022: Ilene, Rape & Endometriosis Survivor

Uninvisible Pod

022: Ilene, Rape & Endometriosis Survivor

In an effort to preserve this guest’s privacy, we are using an alias in this episode – an Uninvisible first! Ilene is an award-winning 6th-grade elementary school teacher. She is…
May 15, 2019

022: Ilene, Rape & Endometriosis Survivor

In an effort to preserve this guest’s privacy, we are using an alias in this episode – an Uninvisible first! Ilene is an award-winning 6th-grade elementary school teacher. She is also a survivor of rape, “endometrial symptoms” (aka, undiagnosed endometriosis – chronic pain that was only compounded by her sexual assault), and hypothyroidism. She joins Lauren for a no-holds-barred conversation about her how her health and physical experiences have affected her emotional world, and informed the woman she is today. A note: while rape and sexual assault are not traditionally categorized as “invisible illnesses”, the emotional scarring these experiences can leave behind is most certainly a mental health issue – and a social issue, at that. We hope that by allowing Ilene to share her story, we can provide a platform of encouragement for survivors to speak their truth – whether that means they heal by sharing their stories, or heal by choosing not to. You are with us, and we are with you. We stand together.

Listen in as Ilene shares… 

– that never being officially diagnosed with endometriosis made her mentally tough: if doctors wouldn’t legitimize her pain, she wouldn’t, either – and she has taught herself, for better or for worse, to “push through” 

– that she learned she didn’t have a “normal” reproductive system because she got her period and was spotting very early 

– that she was diagnosed with hypothyroidism at the young age of 14, because she exhibited extreme fatigue 

– that she was put on birth control to regulate her periods, but quickly taken off it because it did not interact well with her thyroid medication – and luckily, her doctor spotted the issue (a risk of potential stroke) 

– that she had a cervical infection at 21 that gave her acidic discharge – the kind that burned through her underwear (this is not uncommon, and can be brought on by stress) 

– that her cervical infection and its subsequent doctor’s appointment allowed her doctor to find a cyst on her cervix which she removed 

– that she was raped the day she had the cyst on her cervix removed – after sharing with her rapist (a then-boyfriend) that she was not to have sex while the removal area healed 

– that, because of shame and embarrassment, she didn’t tell her doctor she had been raped when she went back the next day to have her cervix checked 

– that, looking back on her story, she was told over and over again by colleagues and medical professionals that she should be able to function normally with her painful periods 

– that, in grad school, she started having fainting spells associated with a regrowth of her cervical cyst and another cervical infection 

– how long it took her to acknowledge her experience with her former partner as rape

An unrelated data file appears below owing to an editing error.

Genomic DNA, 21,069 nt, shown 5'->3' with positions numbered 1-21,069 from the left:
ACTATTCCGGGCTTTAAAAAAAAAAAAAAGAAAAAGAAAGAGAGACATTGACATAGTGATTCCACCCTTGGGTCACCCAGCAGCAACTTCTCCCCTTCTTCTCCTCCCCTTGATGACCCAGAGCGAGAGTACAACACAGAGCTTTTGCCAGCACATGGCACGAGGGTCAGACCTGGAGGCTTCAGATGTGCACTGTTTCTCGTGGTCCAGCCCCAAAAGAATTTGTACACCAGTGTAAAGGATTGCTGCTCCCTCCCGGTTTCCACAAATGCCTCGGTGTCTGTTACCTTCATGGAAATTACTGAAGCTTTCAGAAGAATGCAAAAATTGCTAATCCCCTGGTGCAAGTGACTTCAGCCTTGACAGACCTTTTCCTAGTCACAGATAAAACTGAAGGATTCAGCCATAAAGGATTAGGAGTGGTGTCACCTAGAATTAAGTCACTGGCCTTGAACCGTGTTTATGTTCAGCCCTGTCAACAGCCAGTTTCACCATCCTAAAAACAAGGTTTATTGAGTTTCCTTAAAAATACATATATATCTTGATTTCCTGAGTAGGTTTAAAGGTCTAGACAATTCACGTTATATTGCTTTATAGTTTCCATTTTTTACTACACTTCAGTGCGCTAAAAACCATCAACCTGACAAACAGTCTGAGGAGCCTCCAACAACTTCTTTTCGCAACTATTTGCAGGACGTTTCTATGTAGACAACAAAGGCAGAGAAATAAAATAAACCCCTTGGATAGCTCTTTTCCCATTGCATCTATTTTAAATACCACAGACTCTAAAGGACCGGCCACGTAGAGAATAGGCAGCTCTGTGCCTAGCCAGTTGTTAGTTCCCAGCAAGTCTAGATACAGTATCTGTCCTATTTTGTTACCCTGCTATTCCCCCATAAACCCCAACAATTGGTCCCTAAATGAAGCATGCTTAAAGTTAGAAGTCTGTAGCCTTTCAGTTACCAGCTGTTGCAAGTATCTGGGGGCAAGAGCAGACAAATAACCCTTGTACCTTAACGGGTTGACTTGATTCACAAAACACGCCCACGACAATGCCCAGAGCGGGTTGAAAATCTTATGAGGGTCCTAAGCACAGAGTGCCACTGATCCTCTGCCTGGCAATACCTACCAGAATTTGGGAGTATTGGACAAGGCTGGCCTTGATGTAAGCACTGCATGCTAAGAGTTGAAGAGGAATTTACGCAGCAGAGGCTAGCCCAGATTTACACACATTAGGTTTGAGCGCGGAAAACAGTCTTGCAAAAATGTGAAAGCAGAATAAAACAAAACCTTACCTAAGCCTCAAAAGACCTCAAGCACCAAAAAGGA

– how meal and bathroom breaks as an elementary school teacher create a lot of inconveniences with regard to female reproductive system management, especially for people with pain and heavy bleeding (Ilene would carry extra pants and underwear, and would bleed through multiple pads AND tampons, as well as clothing) – while managing young children 

– that a doctor finally told her she could elect to have an invasive surgery to officially determine an endometriosis diagnosis – but Ilene opted out of the surgery, instead telling herself she didn’t have endometriosis, and was “not sick” 

– that she continued to have cervical cyst regrowth over the scar tissue caused by her rape – and she had to have the cyst removed 20+ times 

– that she dove into family history to understand her reproductive system 

– that her paternal aunt had once been diagnosed with a condition called “swampy uterus” – a reflection of how women are so often perceived by the medical system 

– that getting an IUD was a major factor in her physical recovery (once she got past the concern of hormone disruption); before that, it was regular monitoring of her hormone levels and fertility, which allowed her doctors to customize estrogen and progesterone shots. In addition, she had a light D&C (dilation & curettage), which is a procedure typically used to remove tissue from the uterus during or after a miscarriage or abortion, or to treat fibroids and polyps – and this scraping of her uterine lining was immensely helpful in reducing her symptoms and pain 

– that she has resisted the need for a hysterectomy because she wants to have children 

– that meeting someone else with endometriosis while on her journey to wellness helped to legitimize her own symptoms – she suddenly understood it was all real 

– that she channeled much of her rage at her rapist into blame for the pain in her body 

– her mantra: “You are unbreakable” 

– the moment when she lost her sh*t over the remarks of a male doctor-in-training – and her female nurse defended her 

– that her mother was also raped, and at knifepoint – and so she felt it was her duty to conceal the truth of her circumstances to her mother for a long time 

– why she loves acupuncture 

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